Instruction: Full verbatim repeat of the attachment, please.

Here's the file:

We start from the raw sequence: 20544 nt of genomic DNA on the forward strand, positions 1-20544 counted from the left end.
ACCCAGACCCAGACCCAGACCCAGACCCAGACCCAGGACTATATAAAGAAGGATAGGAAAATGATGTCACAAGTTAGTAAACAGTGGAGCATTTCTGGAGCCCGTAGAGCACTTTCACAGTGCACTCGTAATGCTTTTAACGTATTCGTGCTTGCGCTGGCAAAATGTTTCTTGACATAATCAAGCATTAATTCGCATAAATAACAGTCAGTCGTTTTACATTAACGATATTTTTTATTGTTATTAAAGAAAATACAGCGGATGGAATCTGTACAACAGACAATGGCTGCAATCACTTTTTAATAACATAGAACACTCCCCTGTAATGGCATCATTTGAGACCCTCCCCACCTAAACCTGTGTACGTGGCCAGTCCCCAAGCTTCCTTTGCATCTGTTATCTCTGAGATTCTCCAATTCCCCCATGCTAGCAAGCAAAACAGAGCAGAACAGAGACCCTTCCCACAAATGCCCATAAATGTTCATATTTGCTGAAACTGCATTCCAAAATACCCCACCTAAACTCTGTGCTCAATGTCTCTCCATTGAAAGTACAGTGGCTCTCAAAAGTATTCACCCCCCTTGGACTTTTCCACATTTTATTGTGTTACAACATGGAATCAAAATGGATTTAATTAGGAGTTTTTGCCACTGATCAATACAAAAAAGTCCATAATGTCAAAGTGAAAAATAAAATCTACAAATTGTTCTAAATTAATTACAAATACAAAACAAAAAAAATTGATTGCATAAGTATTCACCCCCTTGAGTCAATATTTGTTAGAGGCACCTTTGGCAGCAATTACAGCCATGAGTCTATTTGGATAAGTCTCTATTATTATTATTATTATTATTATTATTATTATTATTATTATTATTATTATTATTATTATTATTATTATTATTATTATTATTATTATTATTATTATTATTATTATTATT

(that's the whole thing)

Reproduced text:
We start from the raw sequence: 20544 nt of genomic DNA on the forward strand, positions 1-20544 counted from the left end.
ACCCAGACCCAGACCCAGACCCAGACCCAGACCCAGGACTATATAAAGAAGGATAGGAAAATGATGTCACAAGTTAGTAAACAGTGGAGCATTTCTGGAGCCCGTAGAGCACTTTCACAGTGCACTCGTAATGCTTTTAACGTATTCGTGCTTGCGCTGGCAAAATGTTTCTTGACATAATCAAGCATTAATTCGCATAAATAACAGTCAGTCGTTTTACATTAACGATATTTTTTATTGTTATTAAAGAAAATACAGCGGATGGAATCTGTACAACAGACAATGGCTGCAATCACTTTTTAATAACATAGAACACTCCCCTGTAATGGCATCATTTGAGACCCTCCCCACCTAAACCTGTGTACGTGGCCAGTCCCCAAGCTTCCTTTGCATCTGTTATCTCTGAGATTCTCCAATTCCCCCATGCTAGCAAGCAAAACAGAGCAGAACAGAGACCCTTCCCACAAATGCCCATAAATGTTCATATTTGCTGAAACTGCATTCCAAAATACCCCACCTAAACTCTGTGCTCAATGTCTCTCCATTGAAAGTACAGTGGCTCTCAAAAGTATTCACCCCCCTTGGACTTTTCCACATTTTATTGTGTTACAACATGGAATCAAAATGGATTTAATTAGGAGTTTTTGCCACTGATCAATACAAAAAAGTCCATAATGTCAAAGTGAAAAATAAAATCTACAAATTGTTCTAAATTAATTACAAATACAAAACAAAAAAAATTGATTGCATAAGTATTCACCCCCTTGAGTCAATATTTGTTAGAGGCACCTTTGGCAGCAATTACAGCCATGAGTCTATTTGGATAAGTCTCTATTATTATTATTATTATTATTATTATTATTATTATTATTATTATTATTATTATTATTATTATTATTATTATTATTATTATTATTATTATTATTATTATTATTATTATT